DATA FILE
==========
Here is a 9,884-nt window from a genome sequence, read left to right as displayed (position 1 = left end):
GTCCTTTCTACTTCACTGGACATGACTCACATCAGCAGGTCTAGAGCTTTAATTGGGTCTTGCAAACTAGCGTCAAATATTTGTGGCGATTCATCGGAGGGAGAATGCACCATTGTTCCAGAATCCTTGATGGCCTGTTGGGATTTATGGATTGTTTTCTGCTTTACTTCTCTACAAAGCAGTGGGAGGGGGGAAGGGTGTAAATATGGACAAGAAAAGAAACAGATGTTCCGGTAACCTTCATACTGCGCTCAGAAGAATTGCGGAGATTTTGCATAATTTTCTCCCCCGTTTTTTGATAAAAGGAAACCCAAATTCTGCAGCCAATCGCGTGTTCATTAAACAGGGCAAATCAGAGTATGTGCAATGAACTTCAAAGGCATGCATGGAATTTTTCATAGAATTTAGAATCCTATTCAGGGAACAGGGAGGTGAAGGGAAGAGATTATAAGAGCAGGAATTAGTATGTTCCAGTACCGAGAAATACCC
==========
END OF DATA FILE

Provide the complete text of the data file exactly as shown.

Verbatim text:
Here is a 9,884-nt window from a genome sequence, read left to right as displayed (position 1 = left end):
GTCCTTTCTACTTCACTGGACATGACTCACATCAGCAGGTCTAGAGCTTTAATTGGGTCTTGCAAACTAGCGTCAAATATTTGTGGCGATTCATCGGAGGGAGAATGCACCATTGTTCCAGAATCCTTGATGGCCTGTTGGGATTTATGGATTGTTTTCTGCTTTACTTCTCTACAAAGCAGTGGGAGGGGGGAAGGGTGTAAATATGGACAAGAAAAGAAACAGATGTTCCGGTAACCTTCATACTGCGCTCAGAAGAATTGCGGAGATTTTGCATAATTTTCTCCCCCGTTTTTTGATAAAAGGAAACCCAAATTCTGCAGCCAATCGCGTGTTCATTAAACAGGGCAAATCAGAGTATGTGCAATGAACTTCAAAGGCATGCATGGAATTTTTCATAGAATTTAGAATCCTATTCAGGGAACAGGGAGGTGAAGGGAAGAGATTATAAGAGCAGGAATTAGTATGTTCCAGTACCGAGAAATACCC